Levi's Convergence Theorem for Series

# Levi's Convergence Theorem for Series

On the Levi's Monotone Convergence Theorems page we stated three very important convergence theorems for montoone sequence of functions (step/upper/Lebesgue-integrable) and their integrals.

We will now state another theorem known as Levi's theorem for series of Lebesgue integrable functions.

 Theorem 1 (Levi's Theorem for Series of Lebesgue Integrable Functions): Let $(f_n(x))_{n=1}^{\infty}$ be a sequence of Lebesgue integrable functions that are nonnegative almost everywhere on $I$ and such that $\displaystyle{\sum_{n=1}^{\infty} \int_I f_n(x) \: dx}$ converges. Then $\displaystyle{\sum_{n=1}^{\infty} f_n(x) \: dx}$ converges to a function $f \in L(I)$ almost everywhere on $I$ and $\displaystyle{\sum_{n=1}^{\infty} \int_I f_n(x) \: dx = \int_I \sum_{n=1}^{\infty} f_n(x) \: dx}$.

Like the other Levi's theorems, the proof is rather technical and so we'll omit it. We will instead look at a nice example of applying this theorem.

For example, suppose that we want to show that the $\displaystyle{\int_0^1 \ln \left ( \frac{1}{1 - x} \right ) = 1}$ as a Lebesgue integral. Consider the following sequence of functions, $(f_n(x))_{n=1}^{\infty}$:

(1)
\begin{align} \quad (f_n(x))_{n=1}^{\infty} = \left ( \frac{x^n}{n} \right )_{n=1}^{\infty} = \left ( x, \frac{x^2}{2}, \frac{x^3}{3}, ..., \frac{x^n}{n}, ... \right ) \end{align}

Notice that each $f_n$ is Lebesgue integrable on $[0, 1]$. This is because each $f_n$ is Riemann integrable on $[0, 1]$ since each $f_n$ is continuous on the closed and bounded interval $[0, 1]$, and $\displaystyle{\int_0^1 f_n(x) \: dx = \int_0^1 \frac{x^n}{n} \: dx = \frac{x^{n+1}}{n(n+1)} \biggr \rvert_0^1 = \frac{1}{n(n+1)}}$.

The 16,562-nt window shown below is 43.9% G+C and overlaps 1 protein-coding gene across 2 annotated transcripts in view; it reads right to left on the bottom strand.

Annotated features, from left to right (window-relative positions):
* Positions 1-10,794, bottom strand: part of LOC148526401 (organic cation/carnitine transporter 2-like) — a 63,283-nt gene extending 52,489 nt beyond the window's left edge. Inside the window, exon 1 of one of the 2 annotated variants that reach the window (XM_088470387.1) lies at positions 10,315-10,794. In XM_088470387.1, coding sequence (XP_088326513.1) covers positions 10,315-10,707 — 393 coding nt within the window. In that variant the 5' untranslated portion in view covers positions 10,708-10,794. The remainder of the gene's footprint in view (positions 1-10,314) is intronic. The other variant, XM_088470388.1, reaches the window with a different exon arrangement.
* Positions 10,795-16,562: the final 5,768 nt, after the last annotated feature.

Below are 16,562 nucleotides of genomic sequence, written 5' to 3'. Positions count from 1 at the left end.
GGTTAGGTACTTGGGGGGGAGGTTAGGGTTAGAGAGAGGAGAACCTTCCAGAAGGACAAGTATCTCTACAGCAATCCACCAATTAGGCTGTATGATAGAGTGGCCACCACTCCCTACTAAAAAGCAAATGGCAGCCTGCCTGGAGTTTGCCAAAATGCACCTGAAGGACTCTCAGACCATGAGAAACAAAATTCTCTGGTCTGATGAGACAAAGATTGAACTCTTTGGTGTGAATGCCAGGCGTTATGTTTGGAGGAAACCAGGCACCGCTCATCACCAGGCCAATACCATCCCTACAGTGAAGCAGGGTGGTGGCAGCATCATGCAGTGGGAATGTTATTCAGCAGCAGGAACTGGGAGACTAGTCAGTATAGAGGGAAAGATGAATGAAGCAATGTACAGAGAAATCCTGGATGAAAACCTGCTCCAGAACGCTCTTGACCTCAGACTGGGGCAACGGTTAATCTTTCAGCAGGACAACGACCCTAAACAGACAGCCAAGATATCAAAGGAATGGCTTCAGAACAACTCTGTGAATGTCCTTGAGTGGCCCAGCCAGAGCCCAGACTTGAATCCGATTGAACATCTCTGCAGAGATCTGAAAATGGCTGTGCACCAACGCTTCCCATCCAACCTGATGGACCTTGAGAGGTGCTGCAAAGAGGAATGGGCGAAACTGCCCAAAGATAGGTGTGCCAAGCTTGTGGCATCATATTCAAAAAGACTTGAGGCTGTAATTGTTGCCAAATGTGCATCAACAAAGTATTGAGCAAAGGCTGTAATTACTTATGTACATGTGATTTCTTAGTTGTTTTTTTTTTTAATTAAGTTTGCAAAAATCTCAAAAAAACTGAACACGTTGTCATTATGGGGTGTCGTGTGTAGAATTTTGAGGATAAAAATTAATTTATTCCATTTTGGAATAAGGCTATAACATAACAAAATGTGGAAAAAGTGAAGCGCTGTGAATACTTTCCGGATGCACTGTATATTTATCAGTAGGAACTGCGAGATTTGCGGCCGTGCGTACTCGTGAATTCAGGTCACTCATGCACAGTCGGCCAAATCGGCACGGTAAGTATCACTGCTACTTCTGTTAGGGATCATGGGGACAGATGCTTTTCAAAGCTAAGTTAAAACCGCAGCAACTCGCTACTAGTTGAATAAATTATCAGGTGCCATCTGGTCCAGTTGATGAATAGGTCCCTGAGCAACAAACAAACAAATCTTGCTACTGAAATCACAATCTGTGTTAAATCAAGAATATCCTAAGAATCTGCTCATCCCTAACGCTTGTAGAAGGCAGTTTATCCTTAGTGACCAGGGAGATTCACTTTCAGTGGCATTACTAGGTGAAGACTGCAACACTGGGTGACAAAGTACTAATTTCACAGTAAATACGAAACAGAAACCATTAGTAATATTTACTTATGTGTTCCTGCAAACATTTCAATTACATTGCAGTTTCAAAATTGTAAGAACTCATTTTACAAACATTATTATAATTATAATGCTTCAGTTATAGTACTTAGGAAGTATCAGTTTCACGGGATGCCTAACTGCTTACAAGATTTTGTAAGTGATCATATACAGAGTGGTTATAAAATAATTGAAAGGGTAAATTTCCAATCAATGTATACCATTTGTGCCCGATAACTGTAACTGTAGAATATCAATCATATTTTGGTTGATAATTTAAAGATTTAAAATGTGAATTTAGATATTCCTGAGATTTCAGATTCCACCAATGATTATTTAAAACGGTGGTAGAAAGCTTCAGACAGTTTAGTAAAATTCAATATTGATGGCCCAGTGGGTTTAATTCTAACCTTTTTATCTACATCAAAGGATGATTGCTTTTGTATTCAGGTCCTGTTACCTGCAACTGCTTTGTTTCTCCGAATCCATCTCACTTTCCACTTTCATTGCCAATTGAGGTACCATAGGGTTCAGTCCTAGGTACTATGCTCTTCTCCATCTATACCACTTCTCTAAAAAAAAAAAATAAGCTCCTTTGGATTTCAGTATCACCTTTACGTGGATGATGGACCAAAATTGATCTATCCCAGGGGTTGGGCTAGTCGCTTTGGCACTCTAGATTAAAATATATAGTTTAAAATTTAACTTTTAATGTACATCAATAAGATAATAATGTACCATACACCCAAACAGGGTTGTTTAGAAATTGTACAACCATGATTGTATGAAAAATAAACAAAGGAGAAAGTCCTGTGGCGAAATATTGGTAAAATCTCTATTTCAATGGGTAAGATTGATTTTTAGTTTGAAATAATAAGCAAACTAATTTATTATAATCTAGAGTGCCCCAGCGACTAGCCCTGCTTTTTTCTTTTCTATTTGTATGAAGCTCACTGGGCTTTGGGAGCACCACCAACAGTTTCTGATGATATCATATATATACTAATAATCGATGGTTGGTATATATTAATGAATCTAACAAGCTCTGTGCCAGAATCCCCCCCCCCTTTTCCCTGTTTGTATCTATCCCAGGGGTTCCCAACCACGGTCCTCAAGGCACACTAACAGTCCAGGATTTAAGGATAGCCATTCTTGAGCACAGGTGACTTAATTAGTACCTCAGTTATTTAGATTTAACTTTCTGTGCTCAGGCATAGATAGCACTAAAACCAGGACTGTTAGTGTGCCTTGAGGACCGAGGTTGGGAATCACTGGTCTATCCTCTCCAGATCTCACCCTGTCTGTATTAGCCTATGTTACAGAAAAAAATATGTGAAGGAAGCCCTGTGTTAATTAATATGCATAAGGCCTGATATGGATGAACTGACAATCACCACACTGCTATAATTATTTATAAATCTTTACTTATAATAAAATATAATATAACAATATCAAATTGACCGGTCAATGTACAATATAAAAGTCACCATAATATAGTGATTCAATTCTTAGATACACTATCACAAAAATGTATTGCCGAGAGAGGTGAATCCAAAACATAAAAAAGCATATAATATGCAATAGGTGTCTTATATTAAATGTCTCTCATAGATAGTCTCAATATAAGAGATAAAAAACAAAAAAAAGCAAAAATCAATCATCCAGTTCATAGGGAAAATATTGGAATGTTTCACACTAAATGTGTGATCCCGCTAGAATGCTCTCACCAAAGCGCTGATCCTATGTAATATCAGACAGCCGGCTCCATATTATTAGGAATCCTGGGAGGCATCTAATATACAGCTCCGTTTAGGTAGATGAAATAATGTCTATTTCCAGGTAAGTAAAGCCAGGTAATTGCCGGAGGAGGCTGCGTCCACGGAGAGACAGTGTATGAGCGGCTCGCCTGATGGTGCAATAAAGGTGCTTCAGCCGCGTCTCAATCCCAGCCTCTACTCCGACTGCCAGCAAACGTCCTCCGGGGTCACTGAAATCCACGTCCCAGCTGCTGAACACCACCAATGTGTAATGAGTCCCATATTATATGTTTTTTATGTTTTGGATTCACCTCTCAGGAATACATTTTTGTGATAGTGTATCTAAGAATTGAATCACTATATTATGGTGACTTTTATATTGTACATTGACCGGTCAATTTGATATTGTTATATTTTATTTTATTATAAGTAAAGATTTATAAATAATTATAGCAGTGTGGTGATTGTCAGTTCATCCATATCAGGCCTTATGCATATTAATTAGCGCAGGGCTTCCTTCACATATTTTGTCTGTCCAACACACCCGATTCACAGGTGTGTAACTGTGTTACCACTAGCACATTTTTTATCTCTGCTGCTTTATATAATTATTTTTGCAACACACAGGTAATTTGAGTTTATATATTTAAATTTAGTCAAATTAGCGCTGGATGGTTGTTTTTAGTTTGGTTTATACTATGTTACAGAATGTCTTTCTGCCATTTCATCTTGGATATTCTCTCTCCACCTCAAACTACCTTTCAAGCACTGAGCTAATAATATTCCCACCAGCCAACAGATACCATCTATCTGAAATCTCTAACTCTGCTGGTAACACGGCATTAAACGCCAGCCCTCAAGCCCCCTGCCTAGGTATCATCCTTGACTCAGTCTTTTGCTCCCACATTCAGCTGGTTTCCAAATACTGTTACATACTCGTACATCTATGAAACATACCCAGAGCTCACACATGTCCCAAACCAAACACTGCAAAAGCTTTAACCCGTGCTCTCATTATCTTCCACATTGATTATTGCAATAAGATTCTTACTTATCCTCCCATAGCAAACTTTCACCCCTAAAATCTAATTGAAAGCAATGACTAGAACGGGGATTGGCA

Also, each $f_n$ is nonnegative on $[0, 1]$ since $x \geq 0$ and $n > 1$.

Now from above, since $\displaystyle{\int_0^1 f_n(x) \: dx = \frac{1}{n(n+1)}}$ we see that the series $\displaystyle{\sum_{n=1}^{\infty} \int_I f_n(x) \: dx = \sum_{n=1}^{\infty} \frac{1}{n^2 +n}}$ actually converges by the comparison test with the convergent series $\sum_{n=1}^{\infty} \frac{1}{n^2}$.

So we can conclude that $\displaystyle{\sum_{n=1}^{\infty} f_n(x)}$ converges to a limit function, $f$, almost everywhere on $I$ and that this limit function $f$ is Lebesgue integrable on $I$.

We claim that $\displaystyle{\sum_{n=1}^{\infty} \frac{x^n}{n}}$ converges almost everywhere to precisely $\ln \left ( \frac{1}{1 - x} \right )$ on $[0, 1]$. To see this, let $f$ denote the sum of this series. Then:

(2)
\begin{align} \quad f(x) & = \sum_{n=1}^{\infty} \frac{x^n}{n} \\ \quad f'(x) &= \sum_{n=1}^{\infty} x^{n-1} \\ \quad xf'(x) &= \sum_{n=1}^{\infty} x^n \\ \quad xf'(x) + 1 &= \sum_{n=0}^{\infty} x^n \\ \quad xf'(x) + 1 &= \frac{1}{1 - x} \\ \quad xf'(x) &= \frac{1}{1 - x} - 1 \\ \quad xf'(x) &= \frac{1}{1 - x} - \frac{1 - x}{1- x} \\ \quad xf'(x) &= \frac{x}{1 - x} \\ \quad f'(x) & = \frac{x}{x - x^2} \\ \quad f'(x) & = \frac{1}{1 - x} \\ \quad \int f'(x) \: dx &= \ln \left ( \frac{1}{1 - x} \right ) \\ \quad f(x) = \ln \left ( \frac{1}{1 - x} \right ) \end{align}

This is valid for $\mid x \mid < 1$ and in particular, for $[0, 1)$. So $\displaystyle{\sum_{n=1}^{\infty} \frac{x^n}{n}}$ converges to $f$ ALMOST EVERYWHERE on $[0, 1]$ (except at $x = 1$).

Furthermore, from the conclusion of Theorem 1 we have that:

(3)
\begin{align} \quad \int_0^1 \ln \left ( \frac{1}{1 - x} \right ) \: dx = \int_0^1 \sum_{n=1}^{\infty} \frac{x^n}{n} \: dx = \sum_{n=1}^{\infty} \int_0^1 \frac{x^n}{n} \: dx \end{align}